The Ministry of Health will award a total of 11,112 places for the Specialized Health Training (FSE) in the next call for the academic year 2022/23, of which 8,503 are medical specialists and the rest other health professions such as nursing (1,953), psychology (227) and biology (60). This is the largest National Health System (SNS) offering since the current specialty-based training system came into effect, with a nearly 5% increase in places, and was created with the aim of alleviating shortages of doctors in some specialties such as family medicine and anesthesiology. Of these, 323 new degrees correspond to doctors, according to Cadena SER and confirmed by health sources.
The proposal will be analyzed by the ministry and municipalities at the Inter-Territorial Health Council this afternoon, after which Minister Carolina Darias is expected to provide further details of the offer.
The expansion of places in the next MIR call coincided with two major measures recently passed by Health and communities. The first was the passage of a decree two weeks ago that will make 67,000 toilets permanent and will also prevent a pool of precarious workers from accumulating in the future by capping the maximum time a worker can work as an employee to three years .in the meantime. The second, published this Wednesday in the Official State Gazette (BOE), It is a royal decree that changes key entry points to MIR testing, the training of doctors and the creation of new specialties.
One of the key points of the new Royal Decree is the regulation of the MIR seat allocation system. The text ends with the so-called “prior authorisation”, which gave the private university hospitals the power to admit the resident doctors who were to develop their training in the centres. Likewise, the rule opens the door to the elimination of cut-off marks, the minimum level applicants were required to achieve in the MIR tests.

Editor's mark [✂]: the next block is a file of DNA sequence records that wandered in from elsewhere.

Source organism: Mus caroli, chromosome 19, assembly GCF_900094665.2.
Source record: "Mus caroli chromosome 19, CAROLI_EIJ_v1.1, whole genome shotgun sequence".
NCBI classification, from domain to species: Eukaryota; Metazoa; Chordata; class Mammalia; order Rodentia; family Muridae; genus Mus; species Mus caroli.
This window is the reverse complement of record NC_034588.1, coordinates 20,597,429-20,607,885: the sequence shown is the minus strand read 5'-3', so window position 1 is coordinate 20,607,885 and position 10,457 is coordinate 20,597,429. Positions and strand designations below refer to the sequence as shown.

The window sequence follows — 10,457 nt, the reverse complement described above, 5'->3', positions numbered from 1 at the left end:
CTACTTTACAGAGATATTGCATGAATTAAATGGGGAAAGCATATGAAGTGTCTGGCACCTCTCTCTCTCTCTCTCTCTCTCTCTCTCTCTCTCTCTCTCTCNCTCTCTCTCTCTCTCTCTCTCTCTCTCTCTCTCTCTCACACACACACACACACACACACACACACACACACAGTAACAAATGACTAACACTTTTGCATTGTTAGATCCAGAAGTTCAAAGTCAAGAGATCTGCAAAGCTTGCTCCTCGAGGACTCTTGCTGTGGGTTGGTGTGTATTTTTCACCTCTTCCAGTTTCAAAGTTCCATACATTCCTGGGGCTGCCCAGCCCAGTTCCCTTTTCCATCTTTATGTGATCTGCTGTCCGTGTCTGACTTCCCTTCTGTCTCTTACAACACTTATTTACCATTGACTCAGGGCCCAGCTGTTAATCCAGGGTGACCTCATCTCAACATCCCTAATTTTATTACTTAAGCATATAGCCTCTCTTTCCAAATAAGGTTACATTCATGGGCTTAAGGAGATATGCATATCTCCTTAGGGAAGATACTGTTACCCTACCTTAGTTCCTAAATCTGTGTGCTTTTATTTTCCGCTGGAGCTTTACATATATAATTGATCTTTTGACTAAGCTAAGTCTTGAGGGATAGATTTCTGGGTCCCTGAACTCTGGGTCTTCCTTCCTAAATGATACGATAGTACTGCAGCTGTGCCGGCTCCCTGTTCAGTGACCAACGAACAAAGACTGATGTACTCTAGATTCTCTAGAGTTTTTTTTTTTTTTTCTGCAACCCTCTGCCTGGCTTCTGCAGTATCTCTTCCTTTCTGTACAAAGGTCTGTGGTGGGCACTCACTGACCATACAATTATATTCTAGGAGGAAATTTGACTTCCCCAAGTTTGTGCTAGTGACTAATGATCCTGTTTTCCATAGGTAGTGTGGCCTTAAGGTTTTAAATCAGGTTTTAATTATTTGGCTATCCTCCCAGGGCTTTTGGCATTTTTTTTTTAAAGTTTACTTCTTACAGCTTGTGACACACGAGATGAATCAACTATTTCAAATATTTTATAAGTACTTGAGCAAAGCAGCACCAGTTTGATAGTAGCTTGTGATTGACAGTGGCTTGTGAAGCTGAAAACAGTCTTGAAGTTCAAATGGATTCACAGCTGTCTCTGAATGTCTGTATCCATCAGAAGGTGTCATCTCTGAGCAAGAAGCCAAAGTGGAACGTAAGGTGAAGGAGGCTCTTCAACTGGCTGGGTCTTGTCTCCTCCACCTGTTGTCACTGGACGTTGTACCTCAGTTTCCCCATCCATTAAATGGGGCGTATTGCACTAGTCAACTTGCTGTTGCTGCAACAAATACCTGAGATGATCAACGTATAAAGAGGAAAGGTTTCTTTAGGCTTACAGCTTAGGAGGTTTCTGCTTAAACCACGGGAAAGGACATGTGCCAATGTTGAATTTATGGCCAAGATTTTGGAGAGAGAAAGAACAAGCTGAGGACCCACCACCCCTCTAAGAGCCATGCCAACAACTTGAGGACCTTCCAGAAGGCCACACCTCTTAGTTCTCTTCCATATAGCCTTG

“That made little sense in the current situation, because those who apply have already completed their medical studies. The aim must be to order access to free places, but not the exclusion and exclusion of doctors who need the system. In any case, it can be a tool that can only be used in some cases, when the number of applicants exceeds the offer,” Gabriel del Pozo, General Secretary of the Doctors’ Union CESM.
The rule also stipulates that the selection of resident doctor’s positions by applicants should be made electronically and not in person, as was previously the case. The change introduced last year, which allowed both possibilities, was heavily criticized by medical societies and applicants, who at times had to determine their preferences without being able to know which places were still available. “The telematics route can be useful, but the ministry has a duty to ensure that future residents can choose in real time and know the places on offer. It’s the best way to ensure efficient allocation of space to better meet the needs of the healthcare system,” said Domingo Sánchez, national representative of young physicians in the Collegiate Medical Organization (OMC).
“It’s something that affects us very much. When choosing the place to study, it is important that we know which places are available, as this determines the choice and the future,” adds Luciana Nechifor, President of the State Council of Medical Students.